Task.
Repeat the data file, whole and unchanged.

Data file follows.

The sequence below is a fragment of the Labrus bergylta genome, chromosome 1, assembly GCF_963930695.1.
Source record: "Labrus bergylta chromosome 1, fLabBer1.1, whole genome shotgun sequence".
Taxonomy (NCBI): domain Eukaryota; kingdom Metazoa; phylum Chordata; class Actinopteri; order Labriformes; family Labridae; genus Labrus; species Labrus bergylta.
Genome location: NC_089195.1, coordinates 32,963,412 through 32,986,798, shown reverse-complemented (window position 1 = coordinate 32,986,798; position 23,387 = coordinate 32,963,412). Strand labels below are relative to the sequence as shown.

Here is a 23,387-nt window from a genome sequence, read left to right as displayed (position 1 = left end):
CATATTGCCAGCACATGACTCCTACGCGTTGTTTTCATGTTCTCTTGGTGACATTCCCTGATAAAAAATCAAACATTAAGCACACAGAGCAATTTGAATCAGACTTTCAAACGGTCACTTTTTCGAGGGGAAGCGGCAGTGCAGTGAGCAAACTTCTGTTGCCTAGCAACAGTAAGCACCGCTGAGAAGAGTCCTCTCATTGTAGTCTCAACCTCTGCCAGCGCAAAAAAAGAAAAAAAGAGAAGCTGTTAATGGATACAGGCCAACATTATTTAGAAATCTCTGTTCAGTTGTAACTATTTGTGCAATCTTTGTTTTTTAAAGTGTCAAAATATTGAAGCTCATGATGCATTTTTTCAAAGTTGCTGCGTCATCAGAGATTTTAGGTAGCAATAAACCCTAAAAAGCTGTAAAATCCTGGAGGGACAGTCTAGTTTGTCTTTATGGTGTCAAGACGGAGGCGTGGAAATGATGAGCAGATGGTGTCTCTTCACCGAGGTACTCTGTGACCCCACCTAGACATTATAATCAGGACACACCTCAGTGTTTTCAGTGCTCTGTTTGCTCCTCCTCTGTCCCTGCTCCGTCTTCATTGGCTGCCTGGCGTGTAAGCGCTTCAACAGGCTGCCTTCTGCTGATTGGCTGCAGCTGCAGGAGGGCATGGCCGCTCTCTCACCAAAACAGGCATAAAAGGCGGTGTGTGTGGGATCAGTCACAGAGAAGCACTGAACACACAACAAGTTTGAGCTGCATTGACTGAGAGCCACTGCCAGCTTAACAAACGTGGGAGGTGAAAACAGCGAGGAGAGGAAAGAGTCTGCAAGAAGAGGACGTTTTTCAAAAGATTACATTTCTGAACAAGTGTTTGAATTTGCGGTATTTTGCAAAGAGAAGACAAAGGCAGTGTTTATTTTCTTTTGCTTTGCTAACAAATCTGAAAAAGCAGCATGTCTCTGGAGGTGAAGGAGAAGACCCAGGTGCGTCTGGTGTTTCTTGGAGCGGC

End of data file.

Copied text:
The sequence below is a fragment of the Labrus bergylta genome, chromosome 1, assembly GCF_963930695.1.
Source record: "Labrus bergylta chromosome 1, fLabBer1.1, whole genome shotgun sequence".
Taxonomy (NCBI): domain Eukaryota; kingdom Metazoa; phylum Chordata; class Actinopteri; order Labriformes; family Labridae; genus Labrus; species Labrus bergylta.
Genome location: NC_089195.1, coordinates 32,963,412 through 32,986,798, shown reverse-complemented (window position 1 = coordinate 32,986,798; position 23,387 = coordinate 32,963,412). Strand labels below are relative to the sequence as shown.

Here is a 23,387-nt window from a genome sequence, read left to right as displayed (position 1 = left end):
CATATTGCCAGCACATGACTCCTACGCGTTGTTTTCATGTTCTCTTGGTGACATTCCCTGATAAAAAATCAAACATTAAGCACACAGAGCAATTTGAATCAGACTTTCAAACGGTCACTTTTTCGAGGGGAAGCGGCAGTGCAGTGAGCAAACTTCTGTTGCCTAGCAACAGTAAGCACCGCTGAGAAGAGTCCTCTCATTGTAGTCTCAACCTCTGCCAGCGCAAAAAAAGAAAAAAAGAGAAGCTGTTAATGGATACAGGCCAACATTATTTAGAAATCTCTGTTCAGTTGTAACTATTTGTGCAATCTTTGTTTTTTAAAGTGTCAAAATATTGAAGCTCATGATGCATTTTTTCAAAGTTGCTGCGTCATCAGAGATTTTAGGTAGCAATAAACCCTAAAAAGCTGTAAAATCCTGGAGGGACAGTCTAGTTTGTCTTTATGGTGTCAAGACGGAGGCGTGGAAATGATGAGCAGATGGTGTCTCTTCACCGAGGTACTCTGTGACCCCACCTAGACATTATAATCAGGACACACCTCAGTGTTTTCAGTGCTCTGTTTGCTCCTCCTCTGTCCCTGCTCCGTCTTCATTGGCTGCCTGGCGTGTAAGCGCTTCAACAGGCTGCCTTCTGCTGATTGGCTGCAGCTGCAGGAGGGCATGGCCGCTCTCTCACCAAAACAGGCATAAAAGGCGGTGTGTGTGGGATCAGTCACAGAGAAGCACTGAACACACAACAAGTTTGAGCTGCATTGACTGAGAGCCACTGCCAGCTTAACAAACGTGGGAGGTGAAAACAGCGAGGAGAGGAAAGAGTCTGCAAGAAGAGGACGTTTTTCAAAAGATTACATTTCTGAACAAGTGTTTGAATTTGCGGTATTTTGCAAAGAGAAGACAAAGGCAGTGTTTATTTTCTTTTGCTTTGCTAACAAATCTGAAAAAGCAGCATGTCTCTGGAGGTGAAGGAGAAGACCCAGGTGCGTCTGGTGTTTCTTGGAGCGGC